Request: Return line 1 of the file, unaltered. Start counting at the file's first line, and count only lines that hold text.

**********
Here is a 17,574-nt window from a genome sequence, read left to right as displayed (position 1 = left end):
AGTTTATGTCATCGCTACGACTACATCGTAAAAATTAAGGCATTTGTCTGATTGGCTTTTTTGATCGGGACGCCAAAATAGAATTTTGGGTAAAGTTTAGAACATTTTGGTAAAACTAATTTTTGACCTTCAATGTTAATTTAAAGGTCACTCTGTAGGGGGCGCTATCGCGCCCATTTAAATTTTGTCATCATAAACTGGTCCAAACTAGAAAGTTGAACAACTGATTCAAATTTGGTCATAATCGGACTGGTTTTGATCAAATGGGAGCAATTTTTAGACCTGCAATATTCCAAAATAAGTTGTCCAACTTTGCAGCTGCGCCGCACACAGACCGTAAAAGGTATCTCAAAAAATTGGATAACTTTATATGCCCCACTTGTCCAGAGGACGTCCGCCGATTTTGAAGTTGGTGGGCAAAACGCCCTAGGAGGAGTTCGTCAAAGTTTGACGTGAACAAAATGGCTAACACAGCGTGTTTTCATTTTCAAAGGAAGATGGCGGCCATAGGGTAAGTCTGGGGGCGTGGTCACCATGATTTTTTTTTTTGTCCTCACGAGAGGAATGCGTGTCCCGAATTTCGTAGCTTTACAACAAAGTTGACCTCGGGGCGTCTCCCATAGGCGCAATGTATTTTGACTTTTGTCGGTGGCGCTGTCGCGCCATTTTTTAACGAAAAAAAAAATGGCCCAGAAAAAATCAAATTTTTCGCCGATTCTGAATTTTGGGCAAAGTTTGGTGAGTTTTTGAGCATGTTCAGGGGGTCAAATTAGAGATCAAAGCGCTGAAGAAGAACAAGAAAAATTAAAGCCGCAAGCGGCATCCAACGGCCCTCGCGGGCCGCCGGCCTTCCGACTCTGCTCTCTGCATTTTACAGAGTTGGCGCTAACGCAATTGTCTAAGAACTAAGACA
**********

Here is a 17,574-nt window from a genome sequence, read left to right as displayed (position 1 = left end):